Also note that rep string instructions (and especially the non-rep versions) are **often not the fastest way to do things. They're good for code-size, but often slower than SSE/AVX loops.

rep stos and rep movs have fast microcoded implementation that store or copy in chunks of 16 or 32 bytes (or 64 bytes on Skylake-AVX512?). See Enhanced REP MOVSB for memcpy. With 32-byte aligned pointers and medium to large buffer sizes, they can be as fast as optimized AVX loops. With sizes below 128 or 256 bytes on modern CPUs, or unaligned pointers, AVX copy loops typically win. Intel's optimization manual has a section on this.

But repne cmpsb is definitely not the fastest way to implement memcmp: use SSE2 or AVX2 SIMD compares (pcmpeqb), because the microcode still only compares a byte at a time. (Beware of reading past the end of the buffer, especially avoid crossing a page (or preferably cache line) boundary.) Anyway, repne / repe don't have "fast strings" optimizations in Intel or AMD CPUs, unfortunately.

5
  • 2
    Just-To-Confuse-Op-With-More-Information: the "source"-like part ds:si of string instructions can be overridden by segment prefix opcode, i.e es lodsb will load byte from [es:si]. But the "destination"-like is hard-wired to es:di only, segment prefix like ds stosb will be ignored.
    – Ped7g
    Nov 30 '17 at 11:48
  • The SIMD compares have the disadvantage that they may read past the end of the memory area unless you are extra careful when writing your code. This is reasonably annoying to deal with.
    – fuz
    Nov 30 '17 at 12:30
  • 1
    I think a better question is if the user is using the environment he is in why did he need to copy DS to ES at all. NASM will generate COM programs, not EXEs and a COM program starts with CS=DS=ES=SS. Personally the question doesn't pass a sniff test and it isn't a minimal complete example. The code posted won't compile as is (since it needs io.mac) and to work properly an org 0x100 directive. Nov 30 '17 at 15:12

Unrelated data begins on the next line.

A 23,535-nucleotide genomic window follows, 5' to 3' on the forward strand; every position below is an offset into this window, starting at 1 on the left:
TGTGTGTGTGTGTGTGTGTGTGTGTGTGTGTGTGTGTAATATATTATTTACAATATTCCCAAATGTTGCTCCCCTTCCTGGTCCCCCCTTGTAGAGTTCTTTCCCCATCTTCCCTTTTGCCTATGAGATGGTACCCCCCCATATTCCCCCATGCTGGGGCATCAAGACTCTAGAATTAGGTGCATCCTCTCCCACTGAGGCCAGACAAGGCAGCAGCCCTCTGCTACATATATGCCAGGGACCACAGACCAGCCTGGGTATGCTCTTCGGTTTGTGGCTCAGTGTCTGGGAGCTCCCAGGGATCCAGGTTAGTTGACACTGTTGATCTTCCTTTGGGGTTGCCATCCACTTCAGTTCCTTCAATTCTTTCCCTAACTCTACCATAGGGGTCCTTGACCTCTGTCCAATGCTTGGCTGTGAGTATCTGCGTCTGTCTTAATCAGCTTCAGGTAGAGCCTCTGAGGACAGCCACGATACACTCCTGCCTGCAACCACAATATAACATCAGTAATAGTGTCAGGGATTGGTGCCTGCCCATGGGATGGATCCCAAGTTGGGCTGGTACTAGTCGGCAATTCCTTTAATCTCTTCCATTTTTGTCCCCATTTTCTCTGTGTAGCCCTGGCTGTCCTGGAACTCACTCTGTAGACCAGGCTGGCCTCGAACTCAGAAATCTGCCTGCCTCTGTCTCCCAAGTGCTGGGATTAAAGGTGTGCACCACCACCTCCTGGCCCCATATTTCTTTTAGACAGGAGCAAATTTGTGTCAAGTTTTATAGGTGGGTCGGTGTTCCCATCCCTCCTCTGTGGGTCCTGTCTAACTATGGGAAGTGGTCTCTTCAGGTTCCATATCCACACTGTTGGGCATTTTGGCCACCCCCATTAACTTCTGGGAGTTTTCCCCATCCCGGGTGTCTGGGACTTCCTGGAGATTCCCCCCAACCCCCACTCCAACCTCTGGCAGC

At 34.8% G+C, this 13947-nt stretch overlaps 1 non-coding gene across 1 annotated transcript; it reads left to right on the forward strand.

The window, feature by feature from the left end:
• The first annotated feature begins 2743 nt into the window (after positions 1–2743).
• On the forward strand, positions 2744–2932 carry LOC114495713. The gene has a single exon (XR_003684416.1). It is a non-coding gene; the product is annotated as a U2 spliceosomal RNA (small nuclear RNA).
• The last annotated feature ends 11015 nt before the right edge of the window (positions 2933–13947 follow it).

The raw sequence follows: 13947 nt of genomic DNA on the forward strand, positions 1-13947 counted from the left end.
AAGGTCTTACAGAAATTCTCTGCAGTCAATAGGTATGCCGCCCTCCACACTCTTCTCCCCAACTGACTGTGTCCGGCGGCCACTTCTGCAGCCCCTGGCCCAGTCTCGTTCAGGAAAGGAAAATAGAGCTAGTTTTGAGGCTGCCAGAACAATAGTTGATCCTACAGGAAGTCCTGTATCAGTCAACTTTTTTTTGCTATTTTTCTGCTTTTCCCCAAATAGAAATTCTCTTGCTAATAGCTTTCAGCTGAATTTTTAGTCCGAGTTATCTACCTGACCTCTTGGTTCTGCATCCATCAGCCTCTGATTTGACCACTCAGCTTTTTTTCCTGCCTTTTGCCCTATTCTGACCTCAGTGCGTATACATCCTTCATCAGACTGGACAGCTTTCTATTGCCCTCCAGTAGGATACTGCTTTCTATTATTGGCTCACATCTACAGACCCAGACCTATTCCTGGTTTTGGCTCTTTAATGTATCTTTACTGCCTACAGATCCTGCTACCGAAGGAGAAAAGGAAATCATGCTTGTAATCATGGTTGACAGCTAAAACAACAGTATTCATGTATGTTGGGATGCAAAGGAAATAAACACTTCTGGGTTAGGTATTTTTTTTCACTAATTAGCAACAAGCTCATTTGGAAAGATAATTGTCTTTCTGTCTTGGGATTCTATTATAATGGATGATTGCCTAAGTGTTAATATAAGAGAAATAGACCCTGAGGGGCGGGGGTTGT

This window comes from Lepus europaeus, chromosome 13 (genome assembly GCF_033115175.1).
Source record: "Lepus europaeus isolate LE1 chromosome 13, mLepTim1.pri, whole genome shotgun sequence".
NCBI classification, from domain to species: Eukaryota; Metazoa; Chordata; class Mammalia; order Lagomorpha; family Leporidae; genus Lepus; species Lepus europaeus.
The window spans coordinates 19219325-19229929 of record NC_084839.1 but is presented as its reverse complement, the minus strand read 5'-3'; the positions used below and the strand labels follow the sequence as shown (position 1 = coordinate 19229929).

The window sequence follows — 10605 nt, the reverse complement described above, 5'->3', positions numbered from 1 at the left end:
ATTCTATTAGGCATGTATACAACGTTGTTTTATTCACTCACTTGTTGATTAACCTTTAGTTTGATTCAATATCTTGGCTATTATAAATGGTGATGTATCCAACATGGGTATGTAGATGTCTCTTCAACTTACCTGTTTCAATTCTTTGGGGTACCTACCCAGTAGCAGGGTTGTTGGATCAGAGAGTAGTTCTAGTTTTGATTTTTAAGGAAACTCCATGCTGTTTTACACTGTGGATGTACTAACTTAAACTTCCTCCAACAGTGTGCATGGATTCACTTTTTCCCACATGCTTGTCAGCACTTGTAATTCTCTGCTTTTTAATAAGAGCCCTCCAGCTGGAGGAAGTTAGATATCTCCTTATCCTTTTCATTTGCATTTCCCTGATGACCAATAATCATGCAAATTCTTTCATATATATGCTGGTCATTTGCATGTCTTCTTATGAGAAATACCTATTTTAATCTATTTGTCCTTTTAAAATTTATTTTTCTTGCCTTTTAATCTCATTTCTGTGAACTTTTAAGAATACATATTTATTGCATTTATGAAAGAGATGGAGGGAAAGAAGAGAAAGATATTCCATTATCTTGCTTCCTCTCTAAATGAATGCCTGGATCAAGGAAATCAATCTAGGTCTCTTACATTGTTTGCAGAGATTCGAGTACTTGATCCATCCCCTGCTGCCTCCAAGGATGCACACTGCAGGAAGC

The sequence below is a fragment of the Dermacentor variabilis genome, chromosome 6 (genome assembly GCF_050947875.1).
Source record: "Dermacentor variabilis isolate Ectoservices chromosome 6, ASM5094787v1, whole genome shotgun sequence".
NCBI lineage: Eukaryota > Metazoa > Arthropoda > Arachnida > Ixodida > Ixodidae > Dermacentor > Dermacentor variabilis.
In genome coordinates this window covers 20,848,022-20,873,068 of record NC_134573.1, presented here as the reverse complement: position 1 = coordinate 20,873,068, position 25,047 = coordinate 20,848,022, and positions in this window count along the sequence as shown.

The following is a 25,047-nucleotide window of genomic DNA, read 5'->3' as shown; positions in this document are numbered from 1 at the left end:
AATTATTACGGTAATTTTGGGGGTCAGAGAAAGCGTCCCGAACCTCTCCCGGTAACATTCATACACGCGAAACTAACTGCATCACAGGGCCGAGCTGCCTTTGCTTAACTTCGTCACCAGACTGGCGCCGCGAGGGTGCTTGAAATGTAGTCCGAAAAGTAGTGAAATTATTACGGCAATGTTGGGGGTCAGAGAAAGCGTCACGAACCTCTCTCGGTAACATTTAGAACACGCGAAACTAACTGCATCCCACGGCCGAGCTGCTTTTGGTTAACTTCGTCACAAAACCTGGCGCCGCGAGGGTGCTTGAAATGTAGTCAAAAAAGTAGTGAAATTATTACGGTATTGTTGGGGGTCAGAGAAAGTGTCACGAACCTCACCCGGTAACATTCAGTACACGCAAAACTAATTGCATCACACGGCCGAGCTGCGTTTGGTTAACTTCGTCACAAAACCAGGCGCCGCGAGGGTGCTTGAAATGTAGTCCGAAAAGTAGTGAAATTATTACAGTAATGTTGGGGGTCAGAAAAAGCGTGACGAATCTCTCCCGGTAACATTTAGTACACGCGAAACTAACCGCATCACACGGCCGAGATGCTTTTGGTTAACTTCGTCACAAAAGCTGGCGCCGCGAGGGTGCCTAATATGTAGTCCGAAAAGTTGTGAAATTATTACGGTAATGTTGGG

• @MichaelPetch: Updated with a section about the OP's code being weird. The basic question about (e|r)di always using ES with string instructions is still what they're asking about, but your point is what they maybe should be asking about but aren't :P Nov 30 '17 at 21:33
  • No Peter, the OP specifically says in his question I see without them, the program doesn't work properly, . The reality is that if that is what he's observing then that is wrong. Period.It makes me wonder if he actually attempted to assemble the code. If he had added %include "io.mac" and an org 0x100 directive to his file (assuming he has IO.MAC which his code is based on) - then it should work without copying to ES. Since NASM can only directly generate COM programs then ES=DS=CS=SS is what DOS does before control is transferred to the program. Nov 30 '17 at 21:35

Your Answer

By clicking “Post Your Answer”, you agree to our terms of service, privacy policy and cookie policy

Not the answer you're looking for? Browse other questions tagged or ask your own question.